‘Heat and hope’
Also addressing Mission Eurasia’s online conference was Igor Bandura, senior vice president of Ukraine’s Union of Evangelical Christians-Baptists.
“This year was a year of pain, loss, uncertainty, fears, but at the same time it was a year of God’s presence (and) his blessings in a very unique and special way during the turmoil of the war,” Bandura said. The Holy Spirit has been “working powerfully and giving us strength and courage, leading us, and making us able to make quick and important decisions during the war.”
Churches have been “key agents of God’s work,” Bandura continued. “From the very beginning of the war, the local churches became the most organized groups of people when the entire country was in chaos and no one knew what to do.
“Churches helped people to evacuate, churches met people on the way and (sought to) accommodate them and help them. Churches helped people to cross the border and churches were the first group of people who met people on the other side of the border,” Bandura said.
The Baptist union envisions every church as “a center of ‘heat and hope,’” he said, “where people can come during the winter and find heat (and) warmth, but they can also find fellowship, find prayer, encouragement, and listen about God (and) the gospel.”
Churches remain faithful
In most every church, Bandura noted, “at least half of the church members are not there. They left. But the church buildings are filled with people. People are coming and it changed the way we preach the gospel, it changed our strategy of pastoral care, it changed our approach to midweek meetings and services. Our churches are different. What is good — they are faithful to God. They stay faithful to their calling and they serve people where they are.”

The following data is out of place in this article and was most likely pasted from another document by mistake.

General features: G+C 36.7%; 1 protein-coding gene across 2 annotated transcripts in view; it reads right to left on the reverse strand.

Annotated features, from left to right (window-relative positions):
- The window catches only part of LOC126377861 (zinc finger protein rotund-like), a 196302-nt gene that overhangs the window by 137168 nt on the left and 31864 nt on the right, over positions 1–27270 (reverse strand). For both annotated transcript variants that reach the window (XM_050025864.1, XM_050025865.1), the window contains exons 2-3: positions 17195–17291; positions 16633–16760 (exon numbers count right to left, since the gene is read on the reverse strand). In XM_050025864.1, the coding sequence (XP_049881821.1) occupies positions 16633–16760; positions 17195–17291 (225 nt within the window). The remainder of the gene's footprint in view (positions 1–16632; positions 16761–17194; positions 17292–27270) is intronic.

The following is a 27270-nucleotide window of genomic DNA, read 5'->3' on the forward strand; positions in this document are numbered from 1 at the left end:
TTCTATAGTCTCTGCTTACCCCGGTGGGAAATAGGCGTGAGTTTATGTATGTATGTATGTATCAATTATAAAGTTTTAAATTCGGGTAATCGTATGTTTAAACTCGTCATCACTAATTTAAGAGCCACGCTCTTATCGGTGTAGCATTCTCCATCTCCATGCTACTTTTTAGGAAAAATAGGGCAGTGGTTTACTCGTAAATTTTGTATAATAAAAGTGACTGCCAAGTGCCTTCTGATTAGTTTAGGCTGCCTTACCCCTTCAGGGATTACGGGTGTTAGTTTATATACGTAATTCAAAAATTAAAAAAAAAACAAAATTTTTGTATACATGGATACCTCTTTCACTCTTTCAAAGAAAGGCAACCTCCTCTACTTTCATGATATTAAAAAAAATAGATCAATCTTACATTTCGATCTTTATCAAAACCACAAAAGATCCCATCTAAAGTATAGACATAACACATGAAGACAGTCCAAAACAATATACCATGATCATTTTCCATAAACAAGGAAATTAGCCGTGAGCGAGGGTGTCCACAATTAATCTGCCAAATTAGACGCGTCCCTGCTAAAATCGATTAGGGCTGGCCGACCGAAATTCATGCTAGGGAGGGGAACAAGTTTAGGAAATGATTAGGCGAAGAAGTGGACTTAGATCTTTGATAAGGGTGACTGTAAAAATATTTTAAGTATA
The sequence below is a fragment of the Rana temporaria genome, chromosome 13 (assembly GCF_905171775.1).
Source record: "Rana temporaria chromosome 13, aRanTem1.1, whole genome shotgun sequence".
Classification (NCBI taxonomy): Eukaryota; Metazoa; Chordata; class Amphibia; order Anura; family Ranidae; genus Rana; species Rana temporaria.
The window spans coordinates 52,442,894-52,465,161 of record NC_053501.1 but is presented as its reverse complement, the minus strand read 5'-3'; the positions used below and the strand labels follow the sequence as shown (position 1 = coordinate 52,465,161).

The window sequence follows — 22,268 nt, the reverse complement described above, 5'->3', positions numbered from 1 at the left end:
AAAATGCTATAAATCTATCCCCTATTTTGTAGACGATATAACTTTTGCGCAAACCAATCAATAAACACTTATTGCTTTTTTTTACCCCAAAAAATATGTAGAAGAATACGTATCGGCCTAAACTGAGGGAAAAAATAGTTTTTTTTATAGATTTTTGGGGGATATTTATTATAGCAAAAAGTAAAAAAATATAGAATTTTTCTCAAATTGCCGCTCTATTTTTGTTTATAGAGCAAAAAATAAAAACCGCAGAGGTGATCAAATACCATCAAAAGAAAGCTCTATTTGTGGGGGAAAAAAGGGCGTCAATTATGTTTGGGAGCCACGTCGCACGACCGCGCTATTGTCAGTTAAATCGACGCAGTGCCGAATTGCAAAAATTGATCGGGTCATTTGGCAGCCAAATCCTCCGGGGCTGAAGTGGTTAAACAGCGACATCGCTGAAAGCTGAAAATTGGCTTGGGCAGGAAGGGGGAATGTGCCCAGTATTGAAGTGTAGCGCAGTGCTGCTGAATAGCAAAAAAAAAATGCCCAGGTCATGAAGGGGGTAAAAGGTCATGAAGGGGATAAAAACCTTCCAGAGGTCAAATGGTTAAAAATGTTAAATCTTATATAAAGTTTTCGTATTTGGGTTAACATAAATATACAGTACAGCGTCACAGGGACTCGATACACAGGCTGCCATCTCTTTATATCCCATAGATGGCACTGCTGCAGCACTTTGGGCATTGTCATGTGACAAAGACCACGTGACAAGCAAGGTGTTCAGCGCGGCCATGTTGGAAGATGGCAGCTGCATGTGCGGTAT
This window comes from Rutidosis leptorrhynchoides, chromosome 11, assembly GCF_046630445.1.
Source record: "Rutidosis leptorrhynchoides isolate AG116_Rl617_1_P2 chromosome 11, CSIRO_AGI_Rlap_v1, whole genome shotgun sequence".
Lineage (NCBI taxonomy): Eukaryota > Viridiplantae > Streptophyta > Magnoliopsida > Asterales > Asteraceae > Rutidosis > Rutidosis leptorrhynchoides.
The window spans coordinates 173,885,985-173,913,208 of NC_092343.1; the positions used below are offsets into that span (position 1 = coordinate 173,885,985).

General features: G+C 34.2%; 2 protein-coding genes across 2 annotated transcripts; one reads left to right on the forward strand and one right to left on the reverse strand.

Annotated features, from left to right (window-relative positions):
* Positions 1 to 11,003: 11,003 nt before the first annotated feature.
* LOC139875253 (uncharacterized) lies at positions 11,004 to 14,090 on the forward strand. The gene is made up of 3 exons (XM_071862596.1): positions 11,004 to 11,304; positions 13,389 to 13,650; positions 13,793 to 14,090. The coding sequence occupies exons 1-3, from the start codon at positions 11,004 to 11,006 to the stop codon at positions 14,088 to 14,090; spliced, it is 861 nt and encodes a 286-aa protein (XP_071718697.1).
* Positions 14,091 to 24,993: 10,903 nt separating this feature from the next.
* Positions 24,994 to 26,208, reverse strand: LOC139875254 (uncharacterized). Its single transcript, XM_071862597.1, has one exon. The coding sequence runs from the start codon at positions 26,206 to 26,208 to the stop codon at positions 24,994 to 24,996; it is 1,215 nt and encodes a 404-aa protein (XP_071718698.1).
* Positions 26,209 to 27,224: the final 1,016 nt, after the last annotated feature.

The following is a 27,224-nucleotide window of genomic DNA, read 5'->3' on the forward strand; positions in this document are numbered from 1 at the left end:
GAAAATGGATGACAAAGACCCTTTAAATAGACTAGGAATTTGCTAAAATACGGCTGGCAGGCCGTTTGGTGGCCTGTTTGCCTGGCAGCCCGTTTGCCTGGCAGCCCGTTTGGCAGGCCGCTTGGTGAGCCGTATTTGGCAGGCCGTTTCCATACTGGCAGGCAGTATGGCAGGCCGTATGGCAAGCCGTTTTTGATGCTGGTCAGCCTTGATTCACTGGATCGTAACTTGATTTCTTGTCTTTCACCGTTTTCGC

Fifty-plus Baptist union churches have been destroyed or damaged in Ukrainian territory, he said, yet they have found new places to meet and nearly 70 new pastors have been ordained.
Overall, 3,000 people have been baptized during the last six months, with the Baptist union’s churches drawing about 25,000 visitors every Sunday.
“Sharing with you our troubles but even more our blessings, we invite you to stay with Ukraine in your prayers and practical support and plan your participation (in Ukraine’s recovery),” Bandura told the online participants.
‘Pray without ceasing’
Oleksandr Zaiets, president of the Institute for Religious Freedom in Kiev, reported that nearly 500 churches of various religious bodies have been destroyed or damaged by Russian shelling across Ukraine. And hundreds of churches are in the territories occupied by Russian forces.
“The enemy expected that the people in Ukraine and the people in the United States and the free world would get tired and surrender,” Zaiets said. “But we remember the words of our Lord Jesus who said in the gospel of Luke, chapter 18, verse 1, to pray without ceasing and not give up in your spirit.”
Mission Eurasia, with offices in Franklin, Tennessee, and Wheaton, Illinois, was founded in 1991 after the fall of the Soviet Union. It engages in training for emerging Christian leaders across the region, along with children’s ministry, literature distribution and humanitarian aid.